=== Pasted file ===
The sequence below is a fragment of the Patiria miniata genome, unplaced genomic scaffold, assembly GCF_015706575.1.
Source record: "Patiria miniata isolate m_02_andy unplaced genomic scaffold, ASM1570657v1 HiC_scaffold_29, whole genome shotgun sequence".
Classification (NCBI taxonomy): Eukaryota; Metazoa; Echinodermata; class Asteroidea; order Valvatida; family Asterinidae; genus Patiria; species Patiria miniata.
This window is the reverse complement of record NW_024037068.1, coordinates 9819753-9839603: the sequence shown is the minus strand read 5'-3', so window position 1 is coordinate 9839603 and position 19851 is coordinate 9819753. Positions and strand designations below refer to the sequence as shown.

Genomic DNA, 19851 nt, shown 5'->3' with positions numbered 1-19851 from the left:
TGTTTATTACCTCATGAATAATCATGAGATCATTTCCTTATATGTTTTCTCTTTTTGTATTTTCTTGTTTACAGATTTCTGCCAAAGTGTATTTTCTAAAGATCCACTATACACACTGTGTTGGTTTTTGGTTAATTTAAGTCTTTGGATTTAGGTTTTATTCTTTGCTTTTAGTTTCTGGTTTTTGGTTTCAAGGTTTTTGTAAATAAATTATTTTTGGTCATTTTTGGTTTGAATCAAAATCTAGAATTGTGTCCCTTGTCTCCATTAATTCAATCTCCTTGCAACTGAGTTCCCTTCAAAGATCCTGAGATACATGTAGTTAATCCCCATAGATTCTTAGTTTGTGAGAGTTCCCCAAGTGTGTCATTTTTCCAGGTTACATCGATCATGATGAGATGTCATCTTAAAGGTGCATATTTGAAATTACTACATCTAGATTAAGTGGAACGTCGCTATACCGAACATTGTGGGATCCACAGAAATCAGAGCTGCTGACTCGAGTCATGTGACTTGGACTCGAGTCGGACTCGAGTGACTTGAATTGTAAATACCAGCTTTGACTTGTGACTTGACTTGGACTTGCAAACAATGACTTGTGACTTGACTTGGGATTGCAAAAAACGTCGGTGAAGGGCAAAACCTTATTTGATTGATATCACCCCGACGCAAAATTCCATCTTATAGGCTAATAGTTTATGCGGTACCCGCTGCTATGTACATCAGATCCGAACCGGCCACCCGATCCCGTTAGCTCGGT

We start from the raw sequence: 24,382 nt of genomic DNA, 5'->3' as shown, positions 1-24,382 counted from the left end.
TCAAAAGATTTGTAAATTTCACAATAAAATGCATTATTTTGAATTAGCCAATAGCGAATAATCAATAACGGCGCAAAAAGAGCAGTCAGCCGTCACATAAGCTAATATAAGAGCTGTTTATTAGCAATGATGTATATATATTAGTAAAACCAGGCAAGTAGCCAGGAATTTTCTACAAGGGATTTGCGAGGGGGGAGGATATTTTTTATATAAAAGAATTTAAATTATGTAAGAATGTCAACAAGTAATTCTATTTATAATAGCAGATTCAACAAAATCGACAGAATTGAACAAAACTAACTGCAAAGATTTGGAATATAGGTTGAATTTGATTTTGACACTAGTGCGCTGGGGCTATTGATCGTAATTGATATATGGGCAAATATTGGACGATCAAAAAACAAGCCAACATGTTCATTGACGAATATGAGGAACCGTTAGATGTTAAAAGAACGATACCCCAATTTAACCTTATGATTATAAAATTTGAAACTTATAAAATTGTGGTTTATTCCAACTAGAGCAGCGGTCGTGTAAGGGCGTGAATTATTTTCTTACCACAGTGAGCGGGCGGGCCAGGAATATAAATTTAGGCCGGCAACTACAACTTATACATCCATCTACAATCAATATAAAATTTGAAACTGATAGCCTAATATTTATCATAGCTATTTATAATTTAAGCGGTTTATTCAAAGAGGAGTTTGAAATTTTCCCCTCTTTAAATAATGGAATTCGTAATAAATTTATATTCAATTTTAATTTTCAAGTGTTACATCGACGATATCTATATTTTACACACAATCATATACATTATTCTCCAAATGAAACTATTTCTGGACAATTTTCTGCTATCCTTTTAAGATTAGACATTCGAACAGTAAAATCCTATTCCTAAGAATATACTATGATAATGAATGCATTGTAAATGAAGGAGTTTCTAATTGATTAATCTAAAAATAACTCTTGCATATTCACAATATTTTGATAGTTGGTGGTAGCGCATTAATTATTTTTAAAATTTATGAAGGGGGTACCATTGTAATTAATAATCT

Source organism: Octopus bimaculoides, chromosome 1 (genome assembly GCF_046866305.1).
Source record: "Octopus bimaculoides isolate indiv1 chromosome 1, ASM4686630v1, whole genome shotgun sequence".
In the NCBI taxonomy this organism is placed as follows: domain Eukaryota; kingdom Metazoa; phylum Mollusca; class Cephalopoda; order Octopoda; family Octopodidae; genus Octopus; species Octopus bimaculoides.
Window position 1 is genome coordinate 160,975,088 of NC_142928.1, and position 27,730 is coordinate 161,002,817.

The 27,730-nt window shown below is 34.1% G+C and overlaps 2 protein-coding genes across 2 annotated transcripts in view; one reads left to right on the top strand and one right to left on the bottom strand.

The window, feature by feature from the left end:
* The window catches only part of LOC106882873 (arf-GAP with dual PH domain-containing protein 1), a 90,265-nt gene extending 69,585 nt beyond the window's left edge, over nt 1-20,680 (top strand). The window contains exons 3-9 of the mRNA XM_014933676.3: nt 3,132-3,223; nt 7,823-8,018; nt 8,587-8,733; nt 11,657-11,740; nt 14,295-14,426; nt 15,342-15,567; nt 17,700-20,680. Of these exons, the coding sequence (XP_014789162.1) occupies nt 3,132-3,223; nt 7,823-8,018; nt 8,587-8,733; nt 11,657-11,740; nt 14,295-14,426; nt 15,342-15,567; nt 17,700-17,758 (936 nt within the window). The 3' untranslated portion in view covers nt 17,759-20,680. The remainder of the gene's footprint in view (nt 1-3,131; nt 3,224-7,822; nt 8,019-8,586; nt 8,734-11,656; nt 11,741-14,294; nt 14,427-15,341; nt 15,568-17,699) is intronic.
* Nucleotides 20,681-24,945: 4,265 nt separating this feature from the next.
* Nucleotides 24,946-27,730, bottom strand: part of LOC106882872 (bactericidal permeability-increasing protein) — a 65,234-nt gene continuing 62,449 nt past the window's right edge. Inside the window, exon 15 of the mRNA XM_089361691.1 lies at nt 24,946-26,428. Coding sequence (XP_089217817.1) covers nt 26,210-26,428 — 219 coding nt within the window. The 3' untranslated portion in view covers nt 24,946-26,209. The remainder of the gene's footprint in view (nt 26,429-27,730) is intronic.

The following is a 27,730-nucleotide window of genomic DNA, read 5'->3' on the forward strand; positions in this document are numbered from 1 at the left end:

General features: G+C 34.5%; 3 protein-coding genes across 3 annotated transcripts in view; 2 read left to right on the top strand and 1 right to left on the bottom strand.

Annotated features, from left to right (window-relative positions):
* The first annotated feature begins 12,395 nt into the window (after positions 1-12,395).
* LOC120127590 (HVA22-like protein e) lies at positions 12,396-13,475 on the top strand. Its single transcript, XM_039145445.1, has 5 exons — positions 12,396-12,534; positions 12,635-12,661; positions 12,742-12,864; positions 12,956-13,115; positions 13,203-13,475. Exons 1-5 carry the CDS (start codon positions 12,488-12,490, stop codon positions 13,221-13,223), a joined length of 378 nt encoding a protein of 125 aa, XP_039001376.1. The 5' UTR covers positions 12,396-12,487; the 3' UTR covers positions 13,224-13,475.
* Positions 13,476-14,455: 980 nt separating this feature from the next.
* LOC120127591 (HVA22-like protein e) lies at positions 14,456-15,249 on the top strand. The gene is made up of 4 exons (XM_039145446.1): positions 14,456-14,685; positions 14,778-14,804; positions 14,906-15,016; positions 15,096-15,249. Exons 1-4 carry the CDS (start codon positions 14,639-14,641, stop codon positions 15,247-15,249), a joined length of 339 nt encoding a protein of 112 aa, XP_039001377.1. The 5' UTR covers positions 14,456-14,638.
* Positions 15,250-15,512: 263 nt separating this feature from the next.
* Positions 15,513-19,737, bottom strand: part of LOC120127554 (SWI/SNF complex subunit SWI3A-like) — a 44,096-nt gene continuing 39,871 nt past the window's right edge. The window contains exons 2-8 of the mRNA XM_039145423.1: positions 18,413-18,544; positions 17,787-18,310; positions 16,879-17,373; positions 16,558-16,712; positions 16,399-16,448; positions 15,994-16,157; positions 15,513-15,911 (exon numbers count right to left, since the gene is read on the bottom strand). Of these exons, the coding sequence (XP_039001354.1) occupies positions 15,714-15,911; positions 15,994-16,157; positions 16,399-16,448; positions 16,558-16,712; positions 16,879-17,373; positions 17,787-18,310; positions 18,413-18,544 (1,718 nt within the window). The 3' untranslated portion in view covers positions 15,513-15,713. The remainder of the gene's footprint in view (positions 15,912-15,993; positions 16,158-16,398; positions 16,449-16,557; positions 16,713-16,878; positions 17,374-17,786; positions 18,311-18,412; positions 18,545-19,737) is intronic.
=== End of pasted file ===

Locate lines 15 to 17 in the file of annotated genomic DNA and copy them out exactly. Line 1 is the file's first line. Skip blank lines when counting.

* The window catches only part of LOC106882873 (arf-GAP with dual PH domain-containing protein 1), a 90,265-nt gene extending 69,585 nt beyond the window's left edge, over nt 1-20,680 (top strand). The window contains exons 3-9 of the mRNA XM_014933676.3: nt 3,132-3,223; nt 7,823-8,018; nt 8,587-8,733; nt 11,657-11,740; nt 14,295-14,426; nt 15,342-15,567; nt 17,700-20,680. Of these exons, the coding sequence (XP_014789162.1) occupies nt 3,132-3,223; nt 7,823-8,018; nt 8,587-8,733; nt 11,657-11,740; nt 14,295-14,426; nt 15,342-15,567; nt 17,700-17,758 (936 nt within the window). The 3' untranslated portion in view covers nt 17,759-20,680. The remainder of the gene's footprint in view (nt 1-3,131; nt 3,224-7,822; nt 8,019-8,586; nt 8,734-11,656; nt 11,741-14,294; nt 14,427-15,341; nt 15,568-17,699) is intronic.
* Nucleotides 20,681-24,945: 4,265 nt separating this feature from the next.
* Nucleotides 24,946-27,730, bottom strand: part of LOC106882872 (bactericidal permeability-increasing protein) — a 65,234-nt gene continuing 62,449 nt past the window's right edge. Inside the window, exon 15 of the mRNA XM_089361691.1 lies at nt 24,946-26,428. Coding sequence (XP_089217817.1) covers nt 26,210-26,428 — 219 coding nt within the window. The 3' untranslated portion in view covers nt 24,946-26,209. The remainder of the gene's footprint in view (nt 26,429-27,730) is intronic.